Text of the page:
off, yet the power of God Almighty, through the word spoken by the prophet in his

vision, brings the bones together, covers them with flesh, and then the spirit coming

from the four cardinal directions breaths new life into them in a way that is somehow

similar to God’s action in creation.

We today are in danger of feeling cut off from each other as we practice social

distancing; may God help us to feel connected through our sense of solidarity with

each other as we do our best. We face many choices daily, and many of our choices

feel black and white and yet may not be – just one example. I should not go to the

shop when I need more milk, I should order it online and have it delivered (not on its

own!) Or should I? I should go to the shop while I am still able and let others whose

need is greater take the delivery slot provided by my shop.

The government are saying stay at home, and that is clearly the ‘right thing to do’,

but a manager of Iceland was on the radio pleading for the ‘able bodied’ to let them

deliver to those in greatest need. The wisdom of Solomon is clearly required. What

should we do? Trust in God, pray that what we do will be His will, and hold in our

hearts our love for our neighbour and their needs. At the very least this will help us

not to hoard stuff!

Today’s epistle tells us of Paul’s thoughts on the difference it makes living a ‘Christ

centred’ life, living ‘in the Spirit’, compared against living a ‘self centred’ life, ‘in the

flesh’ or ‘in the body’. Living in the body is the old way of being; living in the Spirit

means living according to the will of the Father, living a fuller life through the

resurrection of Christ in anticipation of our own resurrection, and living in the power

of the Spirit. It is the power of the Spirit that enables us act correctly: listening for the

word of God, an active listening, it is being obedient to God’s will. This obedient

listening is what enables us to love, to be kind to our neighbours.

In today’s gospel reading, Jesus improving Martha’s understanding of the resurrection

(and that of the disciples). She believes that Lazarus will be resurrected ‘at the last

day’, but Jesus, saying that he is the resurrection and the life, show that the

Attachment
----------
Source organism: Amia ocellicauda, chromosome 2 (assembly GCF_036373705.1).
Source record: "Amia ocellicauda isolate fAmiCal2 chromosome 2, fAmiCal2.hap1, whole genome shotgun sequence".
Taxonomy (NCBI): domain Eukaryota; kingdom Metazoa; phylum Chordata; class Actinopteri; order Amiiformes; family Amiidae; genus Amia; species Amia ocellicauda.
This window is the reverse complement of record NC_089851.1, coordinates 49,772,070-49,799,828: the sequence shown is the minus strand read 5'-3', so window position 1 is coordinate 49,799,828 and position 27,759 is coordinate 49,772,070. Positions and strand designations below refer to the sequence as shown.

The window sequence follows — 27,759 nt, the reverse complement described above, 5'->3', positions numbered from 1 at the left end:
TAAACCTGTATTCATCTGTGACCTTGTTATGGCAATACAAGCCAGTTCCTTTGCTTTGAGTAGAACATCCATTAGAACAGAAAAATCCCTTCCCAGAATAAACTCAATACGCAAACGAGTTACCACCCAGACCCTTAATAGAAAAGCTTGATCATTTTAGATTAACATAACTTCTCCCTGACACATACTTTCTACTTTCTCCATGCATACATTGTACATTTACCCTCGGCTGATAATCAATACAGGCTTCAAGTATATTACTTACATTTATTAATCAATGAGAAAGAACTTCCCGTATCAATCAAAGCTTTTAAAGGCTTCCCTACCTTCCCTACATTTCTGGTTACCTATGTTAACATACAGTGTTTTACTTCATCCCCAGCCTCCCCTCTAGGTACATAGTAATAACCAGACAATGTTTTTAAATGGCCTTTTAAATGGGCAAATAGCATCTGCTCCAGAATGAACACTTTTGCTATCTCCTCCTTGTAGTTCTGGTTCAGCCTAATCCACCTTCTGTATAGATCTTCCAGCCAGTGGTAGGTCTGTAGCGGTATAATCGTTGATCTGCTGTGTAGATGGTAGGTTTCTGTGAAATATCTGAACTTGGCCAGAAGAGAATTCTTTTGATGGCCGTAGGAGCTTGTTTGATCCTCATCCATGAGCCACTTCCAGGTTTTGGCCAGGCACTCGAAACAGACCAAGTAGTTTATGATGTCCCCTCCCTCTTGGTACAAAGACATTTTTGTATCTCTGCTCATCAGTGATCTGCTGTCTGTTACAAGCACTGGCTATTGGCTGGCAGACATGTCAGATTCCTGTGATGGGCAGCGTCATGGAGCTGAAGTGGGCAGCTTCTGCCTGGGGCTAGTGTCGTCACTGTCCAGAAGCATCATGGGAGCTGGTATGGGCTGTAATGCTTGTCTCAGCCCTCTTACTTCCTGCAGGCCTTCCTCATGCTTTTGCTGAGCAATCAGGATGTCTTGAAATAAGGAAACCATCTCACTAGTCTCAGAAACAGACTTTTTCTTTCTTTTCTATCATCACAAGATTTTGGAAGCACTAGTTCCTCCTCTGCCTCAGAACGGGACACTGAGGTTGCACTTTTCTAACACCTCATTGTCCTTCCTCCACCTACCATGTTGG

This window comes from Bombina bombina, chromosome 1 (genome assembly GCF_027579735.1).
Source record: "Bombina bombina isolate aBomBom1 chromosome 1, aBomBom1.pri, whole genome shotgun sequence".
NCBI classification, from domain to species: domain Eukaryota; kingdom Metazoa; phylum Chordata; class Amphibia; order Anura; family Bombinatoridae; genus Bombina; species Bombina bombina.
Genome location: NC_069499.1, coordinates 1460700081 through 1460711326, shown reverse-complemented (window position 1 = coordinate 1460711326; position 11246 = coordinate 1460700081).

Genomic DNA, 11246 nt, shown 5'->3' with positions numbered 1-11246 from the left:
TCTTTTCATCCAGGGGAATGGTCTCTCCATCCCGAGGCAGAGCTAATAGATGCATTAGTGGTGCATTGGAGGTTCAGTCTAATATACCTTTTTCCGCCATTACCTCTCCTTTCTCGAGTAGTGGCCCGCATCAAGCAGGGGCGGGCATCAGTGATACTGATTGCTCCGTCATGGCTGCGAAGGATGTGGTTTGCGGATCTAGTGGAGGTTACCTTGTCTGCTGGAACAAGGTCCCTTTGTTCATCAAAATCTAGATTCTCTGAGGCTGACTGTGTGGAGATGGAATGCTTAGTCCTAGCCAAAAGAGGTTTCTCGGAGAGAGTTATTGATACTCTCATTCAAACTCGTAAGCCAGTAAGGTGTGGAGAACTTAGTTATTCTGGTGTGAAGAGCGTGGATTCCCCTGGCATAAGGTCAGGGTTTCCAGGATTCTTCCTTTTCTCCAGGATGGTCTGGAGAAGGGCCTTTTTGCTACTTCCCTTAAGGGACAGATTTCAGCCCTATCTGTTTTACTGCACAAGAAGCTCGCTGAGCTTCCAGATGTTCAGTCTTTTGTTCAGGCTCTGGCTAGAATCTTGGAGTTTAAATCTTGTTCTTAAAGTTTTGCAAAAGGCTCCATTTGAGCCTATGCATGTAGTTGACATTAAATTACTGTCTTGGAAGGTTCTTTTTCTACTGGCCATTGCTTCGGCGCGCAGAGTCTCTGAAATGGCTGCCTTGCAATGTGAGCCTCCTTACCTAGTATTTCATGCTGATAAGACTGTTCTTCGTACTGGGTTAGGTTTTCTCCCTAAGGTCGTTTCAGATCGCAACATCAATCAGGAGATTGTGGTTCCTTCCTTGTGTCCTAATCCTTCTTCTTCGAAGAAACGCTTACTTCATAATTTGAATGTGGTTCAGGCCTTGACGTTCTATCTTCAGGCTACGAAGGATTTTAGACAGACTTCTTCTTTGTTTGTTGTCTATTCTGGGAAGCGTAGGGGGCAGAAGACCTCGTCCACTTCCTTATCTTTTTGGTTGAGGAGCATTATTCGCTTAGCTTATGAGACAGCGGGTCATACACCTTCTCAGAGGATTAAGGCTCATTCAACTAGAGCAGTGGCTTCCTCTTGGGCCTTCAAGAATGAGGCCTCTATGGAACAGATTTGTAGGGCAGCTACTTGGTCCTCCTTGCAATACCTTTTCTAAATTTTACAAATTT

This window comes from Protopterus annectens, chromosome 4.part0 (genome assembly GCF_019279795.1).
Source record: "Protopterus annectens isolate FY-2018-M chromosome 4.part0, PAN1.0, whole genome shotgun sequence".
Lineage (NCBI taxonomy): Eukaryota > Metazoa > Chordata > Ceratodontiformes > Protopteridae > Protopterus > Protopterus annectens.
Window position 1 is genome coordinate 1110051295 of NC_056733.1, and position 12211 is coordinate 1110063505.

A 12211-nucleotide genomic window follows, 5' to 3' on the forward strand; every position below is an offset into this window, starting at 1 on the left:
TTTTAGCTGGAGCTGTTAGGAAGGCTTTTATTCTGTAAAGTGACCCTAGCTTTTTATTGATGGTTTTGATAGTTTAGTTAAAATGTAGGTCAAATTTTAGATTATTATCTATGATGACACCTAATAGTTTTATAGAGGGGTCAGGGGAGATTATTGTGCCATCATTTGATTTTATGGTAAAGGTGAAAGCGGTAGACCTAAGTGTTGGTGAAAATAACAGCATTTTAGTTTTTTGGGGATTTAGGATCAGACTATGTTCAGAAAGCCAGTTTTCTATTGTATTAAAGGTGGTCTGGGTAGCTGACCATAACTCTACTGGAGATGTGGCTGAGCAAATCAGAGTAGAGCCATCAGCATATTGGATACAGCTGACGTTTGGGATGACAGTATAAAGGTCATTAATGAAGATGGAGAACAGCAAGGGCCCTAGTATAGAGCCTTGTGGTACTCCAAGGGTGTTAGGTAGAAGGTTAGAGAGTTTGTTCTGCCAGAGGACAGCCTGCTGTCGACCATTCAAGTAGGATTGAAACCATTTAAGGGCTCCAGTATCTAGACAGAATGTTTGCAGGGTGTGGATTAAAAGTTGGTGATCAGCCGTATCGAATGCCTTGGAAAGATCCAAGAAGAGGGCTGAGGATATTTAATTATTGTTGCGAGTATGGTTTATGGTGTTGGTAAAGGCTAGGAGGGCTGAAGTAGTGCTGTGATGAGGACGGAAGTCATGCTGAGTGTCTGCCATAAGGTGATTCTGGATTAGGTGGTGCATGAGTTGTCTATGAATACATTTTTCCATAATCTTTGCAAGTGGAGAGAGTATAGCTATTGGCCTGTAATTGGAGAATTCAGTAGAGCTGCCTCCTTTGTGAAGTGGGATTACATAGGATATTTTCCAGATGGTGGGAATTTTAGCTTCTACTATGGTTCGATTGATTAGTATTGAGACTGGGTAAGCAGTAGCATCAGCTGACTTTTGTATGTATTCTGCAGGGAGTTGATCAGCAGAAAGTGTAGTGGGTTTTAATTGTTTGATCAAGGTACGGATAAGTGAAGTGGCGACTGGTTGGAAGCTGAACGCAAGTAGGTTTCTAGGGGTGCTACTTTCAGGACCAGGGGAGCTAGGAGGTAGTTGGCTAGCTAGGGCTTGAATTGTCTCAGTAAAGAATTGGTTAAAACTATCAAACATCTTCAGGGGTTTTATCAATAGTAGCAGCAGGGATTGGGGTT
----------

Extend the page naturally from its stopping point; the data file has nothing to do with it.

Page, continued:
resurrection life is available through Him, now. The kingdom of God, as He has said,

is close at hand. Lazarus is raised from the dead, and is seen in the next chapter

reclining with Jesus at a meal. Death is the last enemy to be destroyed – Jesus is here

showing God’s sadness and anger about the inevitability of death in the human


Lazarus is raised from the dead, dry bones are brought back to life, we are filled with

the power of the Holy Spirit, our God is with us in our challenges. We can count our

blessings, naming them one by one, every day, and know that God is good. We can

thank all our friends, and everyone who is looking out for friend and neighbour. It is a

great reminder of the joy and comfort of belonging to a community. We are certainly

not alone!

This is the Good News of the gospel: that God so loved the world that he gave his

only Son, so that everyone who believes in him may not perish but may have eternal

life. (John 3:16) The eternal life is available here and now, not just in the next life,

although it is in the next life that all will be fully revealed and perfected. To the extent

that we try to live trusting in God and loving our neighbour, we are doing our part to

bring in the Kingdom of God, here and now. To the extent that we fail in our human

frailty, we are sustained through grace by God’s redeeming love, here and now.


My prayer for us all today is:

Sustain and deepen us, O God, in our friendships;

for in the delight of shared lives, we see your joy,

and in the acceptance of mutual vulnerability

we know your Son, Jesus Christ

who is Saviour and Lord of all.


Tony Le Fevre

email: [email protected]

phone: 01209 901 432


Gracious Father, you gave up your Son out of love for the world:

lead us to ponder the mysteries of his passion, that we may know eternal peace

through the shedding of our Saviour’s blood, Jesus Christ our Lord.